7. I don't think that's a very accurate description of what the lawsuit is about. Steam obviously controls enough of the games market to be considered a monopoly and, if they were trying to restrict publishers from selling games elsewhere that would obviously be highly illegal; even Nintendo don't pull that shit any more. However, nobody is alleging that they're doing that. Rather, it's about their policy of pricing parity with other stores. Some developers appear to have gotten the impression that Valve will not tolerate the sale of games at substantially lower prices than Steam, and can offer up correspondence from Valve to that effect. However, the only thing that's actually written down in their agreement that alludes to this seems to purely relate to the reselling of Steam free keys where I'd think that they're probably within their rights. Also, in practice, it's pretty easy to look around the various PC game storefronts and find games - or even actual Steam keys - that are being sold at different prices. The question therefore seems to be over whether there are unwritten rules being applied selectively to certain publishers. Being one to prefer incompetence over malice, I'd think it entirely possible that some of Valve's own employees are interpreting the rules differently from others, and that their notoriously haphazard attitude to publisher relations certainly fits that pattern. On the whole, I'd think that the best outcome here is that Steam clarifies their policies and doesn't enforce price parity on anyone who isn't just a reseller of Steam keys. This is extremely unlikely to lead to more games being sold on other platforms though, or even lower prices. So far as the VCS goes, parity with Steam prices would be an improvement in a lot of cases. Still, it's a smaller and less competitive market and people are mostly just going to charge what it will bear.
  8. The minimum spec for Oculus is 1050 Ti or 960. Still, system requirements are vastly overspecified these days and there are also some pretty lo-fi VR games. Here's Superhot VR running on integrated graphics: Mind you, that's still a fair bit more powerful than the VCS, so see how you go.
  9. Good find with the dock. They're the older style, that's been around since the G1, but they're still good for a multi-monitor setup and the newer Thunderbolt ones don't work too well with the Ryzen models.
  10. You scored a bargain there as EliteBooks are practically laptop royalty. Mine cost about $2000 when new; good job I wasn't picking up the tab for it. 😀 I'd suggest opening it up and seeing what the RAM configuration is, as HP are notorious for shipping machines with just a single SODIMM inside, which will seriously hurt the performance of AMD APUs. If you can upgrade to 16GB of 3200MHz RAM in dual channel, a Ryzen 3 2300U should significantly outperform an R1606G. If you're really lucky someone might have already done it for you.
  11. DOS will still run on a Ryzen PC with a bit of coaxing, and the VCS is one of those, sort of... Just don't be expecting things like sound, more than very basic VGA graphics, USB mouse, Bluetooth, controllers, etc. to work. FreeDOS might get you a little bit further but it doesn't emulate hardware, so you'll be stuck with what the VCS has and can be bodged onto it. Stick with DOSBox for actually playing games.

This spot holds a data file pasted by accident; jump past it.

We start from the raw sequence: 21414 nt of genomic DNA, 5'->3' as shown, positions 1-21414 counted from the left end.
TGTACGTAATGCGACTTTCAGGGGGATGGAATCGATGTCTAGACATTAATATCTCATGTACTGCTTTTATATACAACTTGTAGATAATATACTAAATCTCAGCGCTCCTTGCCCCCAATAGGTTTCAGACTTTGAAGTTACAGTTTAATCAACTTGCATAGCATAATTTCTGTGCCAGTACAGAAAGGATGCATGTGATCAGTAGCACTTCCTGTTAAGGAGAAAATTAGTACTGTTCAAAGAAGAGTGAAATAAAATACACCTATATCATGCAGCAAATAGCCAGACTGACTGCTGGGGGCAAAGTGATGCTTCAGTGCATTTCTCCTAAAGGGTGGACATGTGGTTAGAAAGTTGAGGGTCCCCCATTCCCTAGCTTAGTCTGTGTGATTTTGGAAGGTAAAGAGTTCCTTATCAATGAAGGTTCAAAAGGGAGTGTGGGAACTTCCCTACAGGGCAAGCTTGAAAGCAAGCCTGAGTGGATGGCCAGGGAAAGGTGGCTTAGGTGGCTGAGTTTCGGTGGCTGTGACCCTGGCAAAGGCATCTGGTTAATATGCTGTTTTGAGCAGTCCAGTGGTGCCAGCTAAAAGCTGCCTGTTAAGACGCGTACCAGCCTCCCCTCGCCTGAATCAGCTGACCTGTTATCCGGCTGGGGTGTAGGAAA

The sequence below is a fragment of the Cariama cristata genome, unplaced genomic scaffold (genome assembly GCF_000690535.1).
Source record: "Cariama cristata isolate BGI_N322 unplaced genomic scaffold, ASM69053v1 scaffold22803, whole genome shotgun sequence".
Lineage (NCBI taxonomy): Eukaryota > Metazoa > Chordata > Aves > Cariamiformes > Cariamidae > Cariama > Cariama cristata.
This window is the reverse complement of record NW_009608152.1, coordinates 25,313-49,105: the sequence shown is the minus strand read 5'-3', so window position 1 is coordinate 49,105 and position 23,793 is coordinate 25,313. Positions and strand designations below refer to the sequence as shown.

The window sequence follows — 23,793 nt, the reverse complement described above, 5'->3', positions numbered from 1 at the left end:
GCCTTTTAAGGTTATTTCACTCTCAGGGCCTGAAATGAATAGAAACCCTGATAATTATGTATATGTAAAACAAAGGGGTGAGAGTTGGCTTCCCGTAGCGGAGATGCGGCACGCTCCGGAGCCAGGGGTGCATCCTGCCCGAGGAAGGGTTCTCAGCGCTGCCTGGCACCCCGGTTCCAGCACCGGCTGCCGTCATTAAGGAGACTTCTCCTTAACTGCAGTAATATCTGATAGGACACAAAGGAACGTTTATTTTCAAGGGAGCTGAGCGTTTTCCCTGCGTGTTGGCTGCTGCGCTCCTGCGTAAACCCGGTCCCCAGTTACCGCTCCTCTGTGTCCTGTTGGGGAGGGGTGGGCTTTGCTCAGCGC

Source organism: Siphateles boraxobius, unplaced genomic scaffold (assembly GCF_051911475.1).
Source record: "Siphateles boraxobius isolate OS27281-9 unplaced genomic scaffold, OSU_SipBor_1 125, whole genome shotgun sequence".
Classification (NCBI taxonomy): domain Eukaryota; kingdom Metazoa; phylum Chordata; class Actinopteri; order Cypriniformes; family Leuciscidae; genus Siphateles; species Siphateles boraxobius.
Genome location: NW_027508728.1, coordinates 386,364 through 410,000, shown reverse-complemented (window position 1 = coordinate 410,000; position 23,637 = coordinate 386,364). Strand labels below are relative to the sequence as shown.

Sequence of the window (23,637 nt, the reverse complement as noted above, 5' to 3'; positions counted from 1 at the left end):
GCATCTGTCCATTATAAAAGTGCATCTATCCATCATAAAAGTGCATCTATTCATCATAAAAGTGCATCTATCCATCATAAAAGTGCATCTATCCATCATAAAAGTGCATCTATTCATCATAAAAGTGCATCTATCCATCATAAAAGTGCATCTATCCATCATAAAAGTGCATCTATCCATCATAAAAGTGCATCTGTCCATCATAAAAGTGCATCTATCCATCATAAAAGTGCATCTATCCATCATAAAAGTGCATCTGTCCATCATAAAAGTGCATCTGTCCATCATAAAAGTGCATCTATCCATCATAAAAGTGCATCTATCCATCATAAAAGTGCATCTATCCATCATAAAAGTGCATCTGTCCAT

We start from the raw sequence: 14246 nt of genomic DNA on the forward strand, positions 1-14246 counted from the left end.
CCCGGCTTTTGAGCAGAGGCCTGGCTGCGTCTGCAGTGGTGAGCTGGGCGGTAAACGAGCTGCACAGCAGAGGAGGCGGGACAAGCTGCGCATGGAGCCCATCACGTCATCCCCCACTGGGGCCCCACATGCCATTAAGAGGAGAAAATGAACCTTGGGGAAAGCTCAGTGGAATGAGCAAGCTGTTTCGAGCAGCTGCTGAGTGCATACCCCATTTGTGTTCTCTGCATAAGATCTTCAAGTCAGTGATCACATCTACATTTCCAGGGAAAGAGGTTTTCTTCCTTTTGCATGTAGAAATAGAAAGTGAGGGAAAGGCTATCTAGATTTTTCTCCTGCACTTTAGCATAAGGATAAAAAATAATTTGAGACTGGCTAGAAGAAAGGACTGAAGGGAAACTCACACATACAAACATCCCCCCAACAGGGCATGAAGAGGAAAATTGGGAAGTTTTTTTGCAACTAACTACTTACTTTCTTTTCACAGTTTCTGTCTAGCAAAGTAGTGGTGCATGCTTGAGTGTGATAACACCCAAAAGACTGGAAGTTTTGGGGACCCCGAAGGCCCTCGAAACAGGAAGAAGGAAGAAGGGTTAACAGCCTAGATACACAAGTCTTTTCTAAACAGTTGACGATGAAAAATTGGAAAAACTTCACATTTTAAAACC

12. It's easy to say something wasn't a selling point for the VCS when it didn't really have any selling points at all. 😀
  13. It's on the system if you install Windows. Go on, it'll make it 1000x better than it is with AtariOS, even if still somewhat underwhelming as a PC. 😀 They weren't making a "Tempest" game without Atari either. The game was rather called TxK, a nod towards those who knew Tempest 2000 and 3000 as T2K and T3K but quite distinct from the name that Atari had trademarked. It only became Tempest 4000 after Atari ended up publishing the game as part of the settlement. Rather, the suit was about copyright. Atari might have had a case if Llamasoft had used any of the assets from the original game, such as the code, the graphics or the music. However, they hadn't. It was all new. It pretty obviously borrowed certain elements of game design but they're generally not considered to be copyrightable assets and nobody, to my knowledge, has ever won a case that actually went to court on such grounds. The problem for Llamasoft was that they're just two guys in a farmhouse in Wales; they could neither afford nor take the time out to defend a lawsuit, so had little option to fold. Polybius apparently runs under Proton, by the way.
  14. I'll openly admit that I keep bringing up Tempest 4000 as bait. As a game, it's fantastic; a flash of brilliance reminiscent of the Atari(s) of old. However, the more you look into it, the worse it makes the current incarnation of Atari look, as it exposes the reality of how they've operated post-bankruptcy. Recommended readings for people still catching up: https://www.eurogamer.net/articles/2015-03-18-jeff-minter-beyond-disgusted-with-atari-over-txk-block https://arstechnica.com/gaming/2018/07/tempest-4000-finally-lives-after-delays-legal-threats-but-whats-up-on-pc/ https://linustechtips.com/topic/935946-atari-vcs-is-fake-tempest-4000-developers-call-out-atari-for-lying-about-their-game-running-on-the-system/ Llamasoft are still pretty awesome though. Anyone who has a VR headset sitting around gathering dust should check out some of their recent games.
  15. Matt_B

    Atari Fighter!

    I'd imagine that the brainstorming session that led to Pong Quest started out in a similar fashion.